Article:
Chic Rustler

    Chic Rustler Super Self-Sufficient

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    Clover would be good. I could let it get big and then turn the chickens on it again. They love clover
     
  7. Oct 11, 2018 at 10:20 PM
    baymule

    baymule Sustainability Master

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    In this pasture I sowed 5 pounds chicory, 10 pounds white ball clover, 10 pounds white arrowleaf clover, 50 pounds of rye grass, on November 8, 2017.

    April 2, 2018
    [​IMG]

    I kept the sheep off of this pasture until April 23, 2018

    [​IMG]

    [​IMG]

    On May 20, 2018, we mowed it.

    [​IMG]

    [​IMG]

    It left a thick layer of mulch.

    [​IMG]

    [​IMG]

    My point of posting these pictures is to show you what lush growth you can expect from clover. Even after the sheep grazed it down to stems, there was still LOTS of mulch that covered the ground.

    So if you plant your garden in a good forage clover (that will grow high) and you don't have grazing animals, you will have LOTS of humus to add to the soil. I would mow it well ahead of your planting date and let it dry out, then plant through it.
     
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  8. Oct 12, 2018 at 4:47 AM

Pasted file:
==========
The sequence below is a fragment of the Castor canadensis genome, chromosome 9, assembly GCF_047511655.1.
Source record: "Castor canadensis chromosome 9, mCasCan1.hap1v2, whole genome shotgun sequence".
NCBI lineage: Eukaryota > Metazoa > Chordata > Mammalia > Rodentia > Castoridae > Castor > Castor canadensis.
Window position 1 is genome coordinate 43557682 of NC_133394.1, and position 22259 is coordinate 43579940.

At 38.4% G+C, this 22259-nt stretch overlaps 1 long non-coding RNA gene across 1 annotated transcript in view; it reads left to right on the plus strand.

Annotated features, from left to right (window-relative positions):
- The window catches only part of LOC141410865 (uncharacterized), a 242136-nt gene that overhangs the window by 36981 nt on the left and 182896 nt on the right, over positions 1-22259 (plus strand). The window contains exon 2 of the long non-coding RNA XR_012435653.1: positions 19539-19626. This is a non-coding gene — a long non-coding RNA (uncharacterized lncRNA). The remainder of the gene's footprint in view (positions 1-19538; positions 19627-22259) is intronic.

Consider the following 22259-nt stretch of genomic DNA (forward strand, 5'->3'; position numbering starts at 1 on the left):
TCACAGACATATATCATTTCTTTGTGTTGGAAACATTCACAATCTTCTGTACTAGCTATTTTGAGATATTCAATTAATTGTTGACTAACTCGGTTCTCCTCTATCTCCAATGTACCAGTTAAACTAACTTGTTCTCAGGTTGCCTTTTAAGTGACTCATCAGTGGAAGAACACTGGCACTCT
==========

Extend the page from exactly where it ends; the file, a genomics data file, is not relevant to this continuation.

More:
CrealCritter

    CrealCritter Super Self-Sufficient

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    I'm an old school gardener I reckon. I try and not mulch because it just gives a place for bugs to hide. My mulch is dirt that I till up in-between the rows and rake up into the base of the plants when I cultivate. Yes I absolutely do fertilizer but only nitrogen when plant leaves look pale, both my gardens tested low on nitrogen but good for the rest. I found that most all veggies should have dark green leaves almost blue looking when sun light hits them directly. I wouldn't have a garden if I didn't have a decent tiller because I know of no other way to garden. My tiller breaks up the soil and makes it loose for seed sprouting and easy for roots to grow. I don't think I would have much luck gardening in hard compacted (untilled) soil.
     
  9. Oct 12, 2018 at 4:50 AM
    Chic Rustler

    Chic Rustler Super Self-Sufficient

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    The old ways work. Thats for sure. Im not down with pulling weeds all the time tho
     
  10. Oct 12, 2018 at 2:28 PM
    baymule

    baymule Sustainability Master

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    @CrealCritter by mulching, it adds humus to the soil and over time the soil becomes deep, loose and holds moisture. At our old house, I could sink a spading fork with one hand in my garden. When I first started, the ground was so hard, even weeds struggled to live.

    We are adding horse, sheep and chicken manure. Cardboard over that, topped with wood chips. It is vastly improving our beach sand soil. I ran over it with the tractor disc to start with, but this BTE is defiantly working for the better.